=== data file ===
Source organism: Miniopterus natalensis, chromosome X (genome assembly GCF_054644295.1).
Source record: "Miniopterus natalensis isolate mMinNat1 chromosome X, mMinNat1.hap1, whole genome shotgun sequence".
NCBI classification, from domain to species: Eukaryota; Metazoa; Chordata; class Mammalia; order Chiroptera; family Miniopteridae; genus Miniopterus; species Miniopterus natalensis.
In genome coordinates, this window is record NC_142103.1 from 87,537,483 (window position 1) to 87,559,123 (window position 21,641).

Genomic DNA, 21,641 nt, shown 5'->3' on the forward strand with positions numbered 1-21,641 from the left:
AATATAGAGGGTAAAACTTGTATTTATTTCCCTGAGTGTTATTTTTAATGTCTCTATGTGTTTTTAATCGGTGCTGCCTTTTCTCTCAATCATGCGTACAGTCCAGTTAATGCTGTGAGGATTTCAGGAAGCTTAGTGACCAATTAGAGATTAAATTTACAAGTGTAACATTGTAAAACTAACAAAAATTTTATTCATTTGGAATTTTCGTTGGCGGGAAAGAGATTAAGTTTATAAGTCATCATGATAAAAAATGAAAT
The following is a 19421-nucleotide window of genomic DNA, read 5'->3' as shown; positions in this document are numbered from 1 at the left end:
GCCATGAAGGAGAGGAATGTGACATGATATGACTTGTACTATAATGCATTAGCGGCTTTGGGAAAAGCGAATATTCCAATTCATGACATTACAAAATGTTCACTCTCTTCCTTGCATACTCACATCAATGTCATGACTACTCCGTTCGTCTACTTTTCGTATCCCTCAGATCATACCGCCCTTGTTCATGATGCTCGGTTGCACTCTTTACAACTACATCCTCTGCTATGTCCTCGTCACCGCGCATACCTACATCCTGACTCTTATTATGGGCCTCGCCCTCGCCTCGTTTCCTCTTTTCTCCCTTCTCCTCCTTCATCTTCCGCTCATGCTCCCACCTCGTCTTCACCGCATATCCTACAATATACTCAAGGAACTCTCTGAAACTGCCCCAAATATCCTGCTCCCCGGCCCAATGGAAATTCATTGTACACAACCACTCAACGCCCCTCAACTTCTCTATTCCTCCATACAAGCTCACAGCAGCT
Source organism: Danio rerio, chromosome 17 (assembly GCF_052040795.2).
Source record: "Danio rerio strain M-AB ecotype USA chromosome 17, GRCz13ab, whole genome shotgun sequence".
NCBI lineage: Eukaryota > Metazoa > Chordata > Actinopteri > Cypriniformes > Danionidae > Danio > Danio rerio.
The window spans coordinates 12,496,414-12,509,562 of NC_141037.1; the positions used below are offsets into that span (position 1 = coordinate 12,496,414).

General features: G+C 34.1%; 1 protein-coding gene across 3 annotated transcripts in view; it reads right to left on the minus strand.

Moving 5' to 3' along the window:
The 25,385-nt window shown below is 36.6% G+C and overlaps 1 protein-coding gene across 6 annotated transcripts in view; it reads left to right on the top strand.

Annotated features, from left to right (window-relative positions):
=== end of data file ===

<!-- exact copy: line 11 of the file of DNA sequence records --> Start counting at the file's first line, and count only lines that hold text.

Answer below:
NCBI lineage: Eukaryota > Metazoa > Chordata > Actinopteri > Cypriniformes > Danionidae > Danio > Danio rerio.